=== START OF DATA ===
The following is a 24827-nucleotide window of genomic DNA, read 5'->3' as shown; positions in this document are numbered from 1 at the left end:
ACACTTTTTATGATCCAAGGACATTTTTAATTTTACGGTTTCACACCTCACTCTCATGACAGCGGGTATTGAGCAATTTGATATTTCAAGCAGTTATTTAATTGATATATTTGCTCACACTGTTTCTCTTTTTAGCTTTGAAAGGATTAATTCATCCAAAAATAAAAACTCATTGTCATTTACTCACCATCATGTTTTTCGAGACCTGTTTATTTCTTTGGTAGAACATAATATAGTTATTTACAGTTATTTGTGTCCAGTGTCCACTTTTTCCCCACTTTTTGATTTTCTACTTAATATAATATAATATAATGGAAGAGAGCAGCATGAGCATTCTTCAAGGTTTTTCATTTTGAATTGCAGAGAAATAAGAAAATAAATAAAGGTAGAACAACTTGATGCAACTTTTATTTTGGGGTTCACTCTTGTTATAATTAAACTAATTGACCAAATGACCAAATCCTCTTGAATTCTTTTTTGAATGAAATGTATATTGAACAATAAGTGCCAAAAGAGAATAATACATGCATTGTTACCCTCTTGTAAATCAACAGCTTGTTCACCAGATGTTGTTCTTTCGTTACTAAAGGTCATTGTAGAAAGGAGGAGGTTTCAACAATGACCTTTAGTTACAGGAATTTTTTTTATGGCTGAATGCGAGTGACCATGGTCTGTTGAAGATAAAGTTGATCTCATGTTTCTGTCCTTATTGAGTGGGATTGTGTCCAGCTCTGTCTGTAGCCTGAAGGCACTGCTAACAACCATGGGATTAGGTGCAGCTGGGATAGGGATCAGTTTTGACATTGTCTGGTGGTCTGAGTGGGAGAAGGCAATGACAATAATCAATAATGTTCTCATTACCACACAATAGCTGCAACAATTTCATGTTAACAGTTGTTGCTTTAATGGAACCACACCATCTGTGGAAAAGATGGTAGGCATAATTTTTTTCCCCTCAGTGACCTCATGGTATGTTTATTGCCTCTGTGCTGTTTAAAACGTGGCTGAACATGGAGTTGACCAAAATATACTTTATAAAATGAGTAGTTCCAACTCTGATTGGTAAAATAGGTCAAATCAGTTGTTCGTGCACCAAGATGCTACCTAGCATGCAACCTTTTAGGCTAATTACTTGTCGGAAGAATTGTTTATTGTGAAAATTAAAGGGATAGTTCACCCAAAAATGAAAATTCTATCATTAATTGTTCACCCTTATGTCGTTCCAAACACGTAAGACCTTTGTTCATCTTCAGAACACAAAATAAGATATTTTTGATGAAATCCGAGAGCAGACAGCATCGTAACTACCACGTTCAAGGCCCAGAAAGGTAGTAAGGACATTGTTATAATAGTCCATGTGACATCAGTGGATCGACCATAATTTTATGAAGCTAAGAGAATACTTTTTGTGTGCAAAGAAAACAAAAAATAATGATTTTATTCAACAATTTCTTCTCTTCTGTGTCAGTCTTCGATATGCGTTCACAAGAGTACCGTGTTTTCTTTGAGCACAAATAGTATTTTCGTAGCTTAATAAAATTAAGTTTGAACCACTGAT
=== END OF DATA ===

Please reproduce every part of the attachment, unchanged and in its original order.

The following is a 24827-nucleotide window of genomic DNA, read 5'->3' as shown; positions in this document are numbered from 1 at the left end:
ACACTTTTTATGATCCAAGGACATTTTTAATTTTACGGTTTCACACCTCACTCTCATGACAGCGGGTATTGAGCAATTTGATATTTCAAGCAGTTATTTAATTGATATATTTGCTCACACTGTTTCTCTTTTTAGCTTTGAAAGGATTAATTCATCCAAAAATAAAAACTCATTGTCATTTACTCACCATCATGTTTTTCGAGACCTGTTTATTTCTTTGGTAGAACATAATATAGTTATTTACAGTTATTTGTGTCCAGTGTCCACTTTTTCCCCACTTTTTGATTTTCTACTTAATATAATATAATATAATGGAAGAGAGCAGCATGAGCATTCTTCAAGGTTTTTCATTTTGAATTGCAGAGAAATAAGAAAATAAATAAAGGTAGAACAACTTGATGCAACTTTTATTTTGGGGTTCACTCTTGTTATAATTAAACTAATTGACCAAATGACCAAATCCTCTTGAATTCTTTTTTGAATGAAATGTATATTGAACAATAAGTGCCAAAAGAGAATAATACATGCATTGTTACCCTCTTGTAAATCAACAGCTTGTTCACCAGATGTTGTTCTTTCGTTACTAAAGGTCATTGTAGAAAGGAGGAGGTTTCAACAATGACCTTTAGTTACAGGAATTTTTTTTATGGCTGAATGCGAGTGACCATGGTCTGTTGAAGATAAAGTTGATCTCATGTTTCTGTCCTTATTGAGTGGGATTGTGTCCAGCTCTGTCTGTAGCCTGAAGGCACTGCTAACAACCATGGGATTAGGTGCAGCTGGGATAGGGATCAGTTTTGACATTGTCTGGTGGTCTGAGTGGGAGAAGGCAATGACAATAATCAATAATGTTCTCATTACCACACAATAGCTGCAACAATTTCATGTTAACAGTTGTTGCTTTAATGGAACCACACCATCTGTGGAAAAGATGGTAGGCATAATTTTTTTCCCCTCAGTGACCTCATGGTATGTTTATTGCCTCTGTGCTGTTTAAAACGTGGCTGAACATGGAGTTGACCAAAATATACTTTATAAAATGAGTAGTTCCAACTCTGATTGGTAAAATAGGTCAAATCAGTTGTTCGTGCACCAAGATGCTACCTAGCATGCAACCTTTTAGGCTAATTACTTGTCGGAAGAATTGTTTATTGTGAAAATTAAAGGGATAGTTCACCCAAAAATGAAAATTCTATCATTAATTGTTCACCCTTATGTCGTTCCAAACACGTAAGACCTTTGTTCATCTTCAGAACACAAAATAAGATATTTTTGATGAAATCCGAGAGCAGACAGCATCGTAACTACCACGTTCAAGGCCCAGAAAGGTAGTAAGGACATTGTTATAATAGTCCATGTGACATCAGTGGATCGACCATAATTTTATGAAGCTAAGAGAATACTTTTTGTGTGCAAAGAAAACAAAAAATAATGATTTTATTCAACAATTTCTTCTCTTCTGTGTCAGTCTTCGATATGCGTTCACAAGAGTACCGTGTTTTCTTTGAGCACAAATAGTATTTTCGTAGCTTAATAAAATTAAGTTTGAACCACTGAT